Clothes shoppers want it. Brick and mortar stores have figured it out, as have some innovative online start-ups using pop-up store fronts. You can’t touch or feel — and definitely cannot try on — those photos on your screen.
While online shopping is convenient, it “is also quite flat and utilitarian in a lot of ways,” according to reporter Kassia St. Clair, speaking with David Brancaccio, host of American Public Media’s Marketplace Morning Report.
She wrote a piece for The Economist describing high-end apparel stores that are creating experiences as a “way of getting the customer to feel engaged and emotional about a brand.”
Brancaccio opened their discussion asking, “What is the story here? People get on lists like it’s a concert or an exclusive club to go into a boutique or a shop?”
Sometimes I Talk to my Radio
“Really?” I observed. “They’re just now figuring out what farm market operators have known for a long time.”
Gary Mount, owner-operator of Terhune Orchards Farm, Market, and Winery in Princeton, NJ, confirmed my recollection of a discussion we had a few years ago. He was telling about accepting the 2005 Apple Grower of Year award from American Fruit Grower (a sister magazine to American Vegetable Grower), presented that year at the annual U.S. Apple Association Outlook & Marketing Conference in Chicago. He remarked that his small, direct marketing operation, which includes farm festivals and pick-your-own fruit, offers the ultimate experiential farm marketing enterprises. It also legitimized the large wholesale apple shipping farms by keeping the non-farming public informed and engaged about the challenges of agriculture.
His point was that direct market operations play a significant role in the industry by keeping the public informed about developments on the farm, like the new club cultivars with limited release to large growers. Now plans include letting direct marketers grow them just to help get the public familiar with those new varieties.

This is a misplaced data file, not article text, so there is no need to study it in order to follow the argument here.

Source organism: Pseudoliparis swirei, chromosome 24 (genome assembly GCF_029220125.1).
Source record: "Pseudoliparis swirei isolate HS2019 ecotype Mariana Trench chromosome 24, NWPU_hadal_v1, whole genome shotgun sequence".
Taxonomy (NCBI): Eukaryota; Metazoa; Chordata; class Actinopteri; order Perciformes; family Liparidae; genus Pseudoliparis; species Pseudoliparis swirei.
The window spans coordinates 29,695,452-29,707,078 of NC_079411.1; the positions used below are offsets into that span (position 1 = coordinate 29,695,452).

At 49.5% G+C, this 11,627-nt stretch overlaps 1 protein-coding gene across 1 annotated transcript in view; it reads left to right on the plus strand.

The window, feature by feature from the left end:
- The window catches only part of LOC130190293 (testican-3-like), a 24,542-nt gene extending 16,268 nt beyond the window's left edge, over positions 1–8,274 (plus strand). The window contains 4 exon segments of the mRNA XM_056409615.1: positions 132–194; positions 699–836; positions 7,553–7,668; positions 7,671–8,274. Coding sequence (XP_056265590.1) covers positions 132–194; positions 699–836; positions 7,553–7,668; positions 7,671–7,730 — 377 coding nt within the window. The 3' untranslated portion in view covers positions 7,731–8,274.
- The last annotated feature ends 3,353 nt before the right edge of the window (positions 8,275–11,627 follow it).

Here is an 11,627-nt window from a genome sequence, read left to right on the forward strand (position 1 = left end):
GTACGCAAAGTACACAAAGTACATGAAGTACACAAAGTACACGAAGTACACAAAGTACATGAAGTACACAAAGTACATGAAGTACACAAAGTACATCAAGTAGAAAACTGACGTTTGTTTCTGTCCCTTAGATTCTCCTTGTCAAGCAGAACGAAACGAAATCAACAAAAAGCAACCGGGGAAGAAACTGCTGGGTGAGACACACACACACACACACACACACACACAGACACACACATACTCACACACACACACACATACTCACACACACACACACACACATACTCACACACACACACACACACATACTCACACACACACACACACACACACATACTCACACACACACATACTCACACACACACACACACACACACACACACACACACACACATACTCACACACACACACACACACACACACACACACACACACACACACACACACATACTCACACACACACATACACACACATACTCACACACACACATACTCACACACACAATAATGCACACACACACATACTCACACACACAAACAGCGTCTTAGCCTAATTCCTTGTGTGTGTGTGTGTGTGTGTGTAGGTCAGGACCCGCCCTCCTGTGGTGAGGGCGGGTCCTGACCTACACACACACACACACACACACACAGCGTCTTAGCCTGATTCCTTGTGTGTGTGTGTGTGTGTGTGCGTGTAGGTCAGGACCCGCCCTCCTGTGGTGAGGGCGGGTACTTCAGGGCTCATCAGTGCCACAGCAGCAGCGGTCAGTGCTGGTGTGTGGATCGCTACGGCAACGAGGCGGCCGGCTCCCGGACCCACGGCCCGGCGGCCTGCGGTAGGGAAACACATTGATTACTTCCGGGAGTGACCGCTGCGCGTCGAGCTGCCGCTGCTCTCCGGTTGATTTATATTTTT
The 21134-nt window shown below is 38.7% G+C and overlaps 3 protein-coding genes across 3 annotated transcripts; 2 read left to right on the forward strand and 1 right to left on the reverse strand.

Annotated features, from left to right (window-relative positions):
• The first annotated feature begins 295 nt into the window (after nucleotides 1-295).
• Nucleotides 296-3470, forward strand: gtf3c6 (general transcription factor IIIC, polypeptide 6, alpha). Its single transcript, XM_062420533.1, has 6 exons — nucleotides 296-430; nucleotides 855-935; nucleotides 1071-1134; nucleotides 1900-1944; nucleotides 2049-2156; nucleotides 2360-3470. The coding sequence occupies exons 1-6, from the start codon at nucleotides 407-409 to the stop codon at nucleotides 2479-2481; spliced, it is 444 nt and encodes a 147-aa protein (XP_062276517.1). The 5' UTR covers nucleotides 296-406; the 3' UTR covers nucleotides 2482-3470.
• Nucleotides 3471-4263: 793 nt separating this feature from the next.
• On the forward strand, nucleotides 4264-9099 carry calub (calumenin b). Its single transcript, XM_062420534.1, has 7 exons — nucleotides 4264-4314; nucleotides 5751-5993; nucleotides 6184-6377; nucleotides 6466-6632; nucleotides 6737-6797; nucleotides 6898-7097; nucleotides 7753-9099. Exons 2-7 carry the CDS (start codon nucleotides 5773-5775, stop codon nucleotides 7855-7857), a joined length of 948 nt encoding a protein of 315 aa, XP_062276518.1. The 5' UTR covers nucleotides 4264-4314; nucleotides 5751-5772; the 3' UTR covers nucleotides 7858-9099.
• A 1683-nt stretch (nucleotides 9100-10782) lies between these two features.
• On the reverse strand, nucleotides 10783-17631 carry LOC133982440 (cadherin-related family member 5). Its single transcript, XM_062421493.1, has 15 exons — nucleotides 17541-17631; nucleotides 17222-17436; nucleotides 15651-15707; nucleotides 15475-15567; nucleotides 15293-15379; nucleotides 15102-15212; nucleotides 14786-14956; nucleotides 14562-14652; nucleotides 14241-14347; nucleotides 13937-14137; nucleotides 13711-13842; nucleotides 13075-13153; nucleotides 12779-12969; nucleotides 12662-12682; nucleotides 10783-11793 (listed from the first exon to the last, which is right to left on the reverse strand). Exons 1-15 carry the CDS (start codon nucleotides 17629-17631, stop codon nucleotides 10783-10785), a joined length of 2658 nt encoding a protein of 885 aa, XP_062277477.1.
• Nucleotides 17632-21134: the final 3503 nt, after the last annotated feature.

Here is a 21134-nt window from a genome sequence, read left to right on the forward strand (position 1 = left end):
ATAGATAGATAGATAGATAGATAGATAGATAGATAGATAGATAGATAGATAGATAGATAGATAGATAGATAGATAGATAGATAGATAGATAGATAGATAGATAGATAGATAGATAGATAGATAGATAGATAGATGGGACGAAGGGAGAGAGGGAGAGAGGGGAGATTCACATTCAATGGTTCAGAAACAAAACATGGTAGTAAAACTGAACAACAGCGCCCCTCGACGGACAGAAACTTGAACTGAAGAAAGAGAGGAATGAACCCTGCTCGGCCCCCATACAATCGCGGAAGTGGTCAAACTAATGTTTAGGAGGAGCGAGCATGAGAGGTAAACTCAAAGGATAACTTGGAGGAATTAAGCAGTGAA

Similarly in mentioning a Rutgers IPM poster front and center in the store at Terhune, Gary remarked, “There’s no way the big growers can get that story out to the public.”
The morning we talked, Terhune Orchards added another plaque to their walls this year from their Mercer County Tourism Department recognizing them as a tourism destination. And ever the marketer, Gary wore his apple-red Terhune Orchards shirt to accept the award.
Some Reporter Must Have Had a Great Time Here
I could tell Kurt Alstede (another award winner, this time American Vegetable Grower’s 2010 Grower Achievement Award recipient) was smiling when I called about Alstede Farms being tapped recently as Morris County’s most beautiful place and the only farm in NJ.com’s article naming every NJ county’s most beautiful places:
“There are countless farms to visit in the Garden State. But Alstede Farms is as gorgeous as they get. Its 600 acres of farmland where you can pick your own fruits and vegetables, visit the farm store, go for hayrides at night and work your way through corn and sunflower mazes. Did I mention the animals? Oh yeah, they have animals. Goats, chickens, turkeys, horses and more. A visit to the farm is fun for the whole family and shows why we call New Jersey the Garden State.
“Can’t beat this…” I shared on social media along with the article.
Free, unsolicited, positive publicity is priceless. But an immediate reaction from a colleague who has subscribed to Alstede Farms’ CSA for five years proved the value of providing positive experiences for customers.
In addition to the on-farm market, tours, and pick-your-own, Alstede delivers CSA boxes and participates in a number of community farmers’ markets for the convenience of his customers. Positive experiences.
Karen Ensle, Rutgers Family and Consumer Sciences Educator, and self-described “big supporter of Alstede Farm!” described some of those positive experiences:
“They are wonderful people to work with! My son had his wedding reception [there] and they did a great job.“
“They certainly have continued to improve the mix of veg/fruit in the CSA boxes this year! Just the best — and they really do listen to consumers! I stopped by the farm and met a former home ec teacher [who] was doing their recipes and newsletter. I suggested she use simple, short recipes and to make sure at least some of the veggies like onions and garlic and herbs were in the box that week so consumers would prepare their recipes without a lot of addition ingredients. They have done that and the two recipes they include in the newsletter that is delivered in the CSA box every week has been really fabulous!”
In short, food shoppers go to farm markets for the experience, too.